Equine Assisted Psychotherapy (EAP) is a powerful psychotherapeutic approach that utilizes horses as part of a therapy team. The other members of the team are a licensed mental health professional and an equine specialist professional. All work with the horses takes place on the ground only – there is no riding.

Working with horses can help people discover and overcome unhealthy patterns and behaviors. This is because the horse, as a non-verbal communicator, gives immediate feedback about actions and body language through their own response. Horses are exceptionally sensitive and are able to mirror emotions as well as behavior. We learn what is going on with our human clients by watching what the horses are doing.

EAP for Combat Trauma and First Responder Trauma

The application of equine assisted psychotherapy to the treatment of traumatized individuals, including and especially combat veterans and first responders, is a new and important development. Exposure to traumatic events produces a massive upheaval in the arousal system. Many trauma symptoms express themselves as either hyper or hypo nervous system response. A few of these are irritability and anger, sleep disruption, hyper-vigilance, and an exaggerated startle response.

The other system that is disrupted with multiple traumas, trauma of extended duration or that which is inter personally inflicted is the attachment system. This gives rise to many of the symptoms now considered to be complex trauma, some of which are impaired relationships with family and friends, a generalized social withdrawal, and a loss of previously sustaining beliefs, among others.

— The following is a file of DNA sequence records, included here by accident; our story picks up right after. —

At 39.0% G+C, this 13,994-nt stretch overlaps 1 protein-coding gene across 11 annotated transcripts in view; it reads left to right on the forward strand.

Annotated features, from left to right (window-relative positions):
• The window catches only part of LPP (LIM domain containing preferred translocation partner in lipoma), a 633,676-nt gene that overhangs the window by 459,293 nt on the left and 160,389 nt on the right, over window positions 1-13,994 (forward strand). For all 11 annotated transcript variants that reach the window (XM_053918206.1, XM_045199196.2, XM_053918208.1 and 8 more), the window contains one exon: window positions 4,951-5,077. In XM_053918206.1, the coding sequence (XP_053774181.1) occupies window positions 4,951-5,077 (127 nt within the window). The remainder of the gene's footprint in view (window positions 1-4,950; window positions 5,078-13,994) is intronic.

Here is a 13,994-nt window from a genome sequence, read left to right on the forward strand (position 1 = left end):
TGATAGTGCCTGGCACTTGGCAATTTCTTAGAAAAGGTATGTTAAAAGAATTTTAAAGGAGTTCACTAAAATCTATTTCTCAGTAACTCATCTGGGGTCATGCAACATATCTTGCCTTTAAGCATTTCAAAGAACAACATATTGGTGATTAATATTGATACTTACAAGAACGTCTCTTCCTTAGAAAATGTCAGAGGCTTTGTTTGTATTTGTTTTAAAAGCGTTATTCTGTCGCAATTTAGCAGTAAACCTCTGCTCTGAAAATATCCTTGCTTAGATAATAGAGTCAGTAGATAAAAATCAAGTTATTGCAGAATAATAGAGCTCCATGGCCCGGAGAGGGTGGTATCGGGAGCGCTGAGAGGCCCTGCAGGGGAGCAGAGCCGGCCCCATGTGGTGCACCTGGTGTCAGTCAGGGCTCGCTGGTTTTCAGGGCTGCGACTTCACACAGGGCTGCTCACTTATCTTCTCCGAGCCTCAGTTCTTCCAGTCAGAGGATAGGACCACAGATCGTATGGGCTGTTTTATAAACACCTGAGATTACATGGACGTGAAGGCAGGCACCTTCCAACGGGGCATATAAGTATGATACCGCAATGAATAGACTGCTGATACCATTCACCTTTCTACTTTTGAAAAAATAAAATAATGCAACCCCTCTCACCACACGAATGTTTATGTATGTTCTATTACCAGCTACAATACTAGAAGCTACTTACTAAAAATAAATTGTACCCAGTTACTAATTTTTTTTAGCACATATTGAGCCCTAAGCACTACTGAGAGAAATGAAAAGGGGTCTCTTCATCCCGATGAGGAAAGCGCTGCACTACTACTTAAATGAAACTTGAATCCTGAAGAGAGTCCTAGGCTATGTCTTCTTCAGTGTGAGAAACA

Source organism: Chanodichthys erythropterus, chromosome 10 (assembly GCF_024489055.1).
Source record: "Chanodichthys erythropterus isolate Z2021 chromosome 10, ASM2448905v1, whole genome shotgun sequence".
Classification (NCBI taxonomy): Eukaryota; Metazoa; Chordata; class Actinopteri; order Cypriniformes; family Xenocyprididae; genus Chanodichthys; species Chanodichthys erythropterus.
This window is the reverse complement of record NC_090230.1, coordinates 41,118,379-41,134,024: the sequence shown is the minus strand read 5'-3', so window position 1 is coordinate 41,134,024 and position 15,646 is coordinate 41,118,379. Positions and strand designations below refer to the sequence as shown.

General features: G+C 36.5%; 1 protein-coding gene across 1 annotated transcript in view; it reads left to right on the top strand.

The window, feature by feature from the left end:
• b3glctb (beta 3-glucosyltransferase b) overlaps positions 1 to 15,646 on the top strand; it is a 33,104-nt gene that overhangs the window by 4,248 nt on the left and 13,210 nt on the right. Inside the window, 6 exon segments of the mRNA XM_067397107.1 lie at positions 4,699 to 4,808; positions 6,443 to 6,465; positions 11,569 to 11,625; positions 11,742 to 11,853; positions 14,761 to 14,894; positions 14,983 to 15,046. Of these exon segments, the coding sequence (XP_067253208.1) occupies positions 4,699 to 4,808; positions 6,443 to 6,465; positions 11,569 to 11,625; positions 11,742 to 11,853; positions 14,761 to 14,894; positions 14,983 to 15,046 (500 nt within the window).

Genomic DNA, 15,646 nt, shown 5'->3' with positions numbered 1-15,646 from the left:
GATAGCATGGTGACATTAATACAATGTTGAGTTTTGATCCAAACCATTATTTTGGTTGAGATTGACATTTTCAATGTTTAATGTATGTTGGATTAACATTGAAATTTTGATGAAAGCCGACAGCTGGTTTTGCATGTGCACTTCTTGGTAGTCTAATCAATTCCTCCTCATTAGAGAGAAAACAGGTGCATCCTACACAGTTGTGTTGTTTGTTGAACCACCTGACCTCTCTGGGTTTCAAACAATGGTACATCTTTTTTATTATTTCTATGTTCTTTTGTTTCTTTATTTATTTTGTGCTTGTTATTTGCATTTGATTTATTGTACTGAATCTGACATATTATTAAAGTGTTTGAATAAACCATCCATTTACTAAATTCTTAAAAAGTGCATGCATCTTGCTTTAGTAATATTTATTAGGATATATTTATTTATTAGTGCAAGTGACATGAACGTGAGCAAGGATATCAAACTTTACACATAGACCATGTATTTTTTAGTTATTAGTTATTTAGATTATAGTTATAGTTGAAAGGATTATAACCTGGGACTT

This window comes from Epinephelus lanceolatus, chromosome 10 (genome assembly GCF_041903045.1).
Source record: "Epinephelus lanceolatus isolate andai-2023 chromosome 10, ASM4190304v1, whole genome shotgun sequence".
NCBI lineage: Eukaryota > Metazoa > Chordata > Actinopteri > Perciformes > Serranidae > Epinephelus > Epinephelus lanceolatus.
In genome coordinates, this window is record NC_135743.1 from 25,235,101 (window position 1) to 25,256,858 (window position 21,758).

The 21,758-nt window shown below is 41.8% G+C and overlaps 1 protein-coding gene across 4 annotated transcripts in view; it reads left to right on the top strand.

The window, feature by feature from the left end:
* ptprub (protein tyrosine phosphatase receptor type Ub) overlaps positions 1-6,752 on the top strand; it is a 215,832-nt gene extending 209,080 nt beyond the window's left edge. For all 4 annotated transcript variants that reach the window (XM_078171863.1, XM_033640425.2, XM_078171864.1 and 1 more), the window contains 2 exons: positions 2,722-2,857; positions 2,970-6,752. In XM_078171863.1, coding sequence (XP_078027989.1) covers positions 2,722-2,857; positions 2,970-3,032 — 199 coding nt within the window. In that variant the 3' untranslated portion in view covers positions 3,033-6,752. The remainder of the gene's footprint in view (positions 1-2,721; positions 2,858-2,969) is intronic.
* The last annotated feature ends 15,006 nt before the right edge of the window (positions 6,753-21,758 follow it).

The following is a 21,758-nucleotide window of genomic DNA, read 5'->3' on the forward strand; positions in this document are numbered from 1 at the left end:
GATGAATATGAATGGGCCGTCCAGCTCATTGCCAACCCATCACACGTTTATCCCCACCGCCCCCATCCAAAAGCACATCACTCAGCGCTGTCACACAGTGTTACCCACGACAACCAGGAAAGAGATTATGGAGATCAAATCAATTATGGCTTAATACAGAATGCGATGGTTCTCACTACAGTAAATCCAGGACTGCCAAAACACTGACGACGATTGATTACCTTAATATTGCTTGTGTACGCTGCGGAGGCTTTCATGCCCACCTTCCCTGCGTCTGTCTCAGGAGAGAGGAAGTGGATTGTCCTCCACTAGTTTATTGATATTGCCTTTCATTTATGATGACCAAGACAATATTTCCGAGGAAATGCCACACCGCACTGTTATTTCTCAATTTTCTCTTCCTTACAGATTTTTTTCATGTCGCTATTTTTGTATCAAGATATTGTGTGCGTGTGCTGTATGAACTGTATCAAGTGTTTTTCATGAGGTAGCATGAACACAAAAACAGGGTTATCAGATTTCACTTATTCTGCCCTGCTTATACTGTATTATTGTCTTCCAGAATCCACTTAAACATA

Working in close proximity to horses seems to be of extraordinary help in addressing these challenges. There are a few reasons this is so:

  1. Horses live in the present moment. They respond to what is and to intention. Interacting with them teaches mindfulness, which can be a window into reclaiming life as it is lived in the here and now.
  2. Horses are active. Working with them necessitates movement and grounding, which decreases arousal and dissociation. Mindfulness, grounding, movement and working in the present moment all increase the individual’s capacity to experience the present rather than responding to the traumatic past.
  3. Horses are social animals. Their natural curiosity and playfulness is, at times, so powerful as to supersede their interest in food. Being invited to interact with them overcomes isolation and supports people’s interest in novelty. This helps to re-engage the frontal lobes, increasing the capacity to think.
  4. Horses are non-judgemental. They accept people and other horses as they are, without bias or discrimination.
  5. Horses live in a herd. They model non-predatory group behavior and can teach people how to interact without violence.